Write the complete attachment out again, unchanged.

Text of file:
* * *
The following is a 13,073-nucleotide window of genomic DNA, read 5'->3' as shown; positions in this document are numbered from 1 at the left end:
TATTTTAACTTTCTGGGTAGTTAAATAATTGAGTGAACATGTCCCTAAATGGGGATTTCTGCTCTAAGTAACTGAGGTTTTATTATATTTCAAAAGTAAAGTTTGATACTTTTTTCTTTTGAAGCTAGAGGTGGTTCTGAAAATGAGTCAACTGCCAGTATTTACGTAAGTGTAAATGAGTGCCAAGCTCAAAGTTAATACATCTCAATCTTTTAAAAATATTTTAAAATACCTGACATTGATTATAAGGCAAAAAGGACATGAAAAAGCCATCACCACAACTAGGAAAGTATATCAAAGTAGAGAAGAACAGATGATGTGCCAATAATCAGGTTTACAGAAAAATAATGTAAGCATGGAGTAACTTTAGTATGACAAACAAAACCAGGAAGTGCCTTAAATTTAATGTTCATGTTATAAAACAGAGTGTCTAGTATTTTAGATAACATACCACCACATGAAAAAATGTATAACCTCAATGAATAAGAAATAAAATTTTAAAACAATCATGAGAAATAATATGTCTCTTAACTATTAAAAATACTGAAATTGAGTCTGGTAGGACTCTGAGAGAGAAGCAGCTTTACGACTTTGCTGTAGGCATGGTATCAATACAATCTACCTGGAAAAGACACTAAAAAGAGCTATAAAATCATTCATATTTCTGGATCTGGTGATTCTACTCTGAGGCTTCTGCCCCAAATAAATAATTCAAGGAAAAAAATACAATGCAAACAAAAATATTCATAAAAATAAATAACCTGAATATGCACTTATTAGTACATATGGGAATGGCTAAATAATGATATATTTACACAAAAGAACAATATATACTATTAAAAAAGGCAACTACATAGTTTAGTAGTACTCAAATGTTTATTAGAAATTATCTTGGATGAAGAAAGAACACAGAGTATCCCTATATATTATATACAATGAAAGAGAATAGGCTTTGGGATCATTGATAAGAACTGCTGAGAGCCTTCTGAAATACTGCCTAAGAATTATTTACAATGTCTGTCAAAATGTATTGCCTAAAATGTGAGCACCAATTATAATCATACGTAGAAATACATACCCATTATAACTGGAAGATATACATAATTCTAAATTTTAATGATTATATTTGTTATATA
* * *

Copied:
The following is a 13,073-nucleotide window of genomic DNA, read 5'->3' as shown; positions in this document are numbered from 1 at the left end:
TATTTTAACTTTCTGGGTAGTTAAATAATTGAGTGAACATGTCCCTAAATGGGGATTTCTGCTCTAAGTAACTGAGGTTTTATTATATTTCAAAAGTAAAGTTTGATACTTTTTTCTTTTGAAGCTAGAGGTGGTTCTGAAAATGAGTCAACTGCCAGTATTTACGTAAGTGTAAATGAGTGCCAAGCTCAAAGTTAATACATCTCAATCTTTTAAAAATATTTTAAAATACCTGACATTGATTATAAGGCAAAAAGGACATGAAAAAGCCATCACCACAACTAGGAAAGTATATCAAAGTAGAGAAGAACAGATGATGTGCCAATAATCAGGTTTACAGAAAAATAATGTAAGCATGGAGTAACTTTAGTATGACAAACAAAACCAGGAAGTGCCTTAAATTTAATGTTCATGTTATAAAACAGAGTGTCTAGTATTTTAGATAACATACCACCACATGAAAAAATGTATAACCTCAATGAATAAGAAATAAAATTTTAAAACAATCATGAGAAATAATATGTCTCTTAACTATTAAAAATACTGAAATTGAGTCTGGTAGGACTCTGAGAGAGAAGCAGCTTTACGACTTTGCTGTAGGCATGGTATCAATACAATCTACCTGGAAAAGACACTAAAAAGAGCTATAAAATCATTCATATTTCTGGATCTGGTGATTCTACTCTGAGGCTTCTGCCCCAAATAAATAATTCAAGGAAAAAAATACAATGCAAACAAAAATATTCATAAAAATAAATAACCTGAATATGCACTTATTAGTACATATGGGAATGGCTAAATAATGATATATTTACACAAAAGAACAATATATACTATTAAAAAAGGCAACTACATAGTTTAGTAGTACTCAAATGTTTATTAGAAATTATCTTGGATGAAGAAAGAACACAGAGTATCCCTATATATTATATACAATGAAAGAGAATAGGCTTTGGGATCATTGATAAGAACTGCTGAGAGCCTTCTGAAATACTGCCTAAGAATTATTTACAATGTCTGTCAAAATGTATTGCCTAAAATGTGAGCACCAATTATAATCATACGTAGAAATACATACCCATTATAACTGGAAGATATACATAATTCTAAATTTTAATGATTATATTTGTTATATA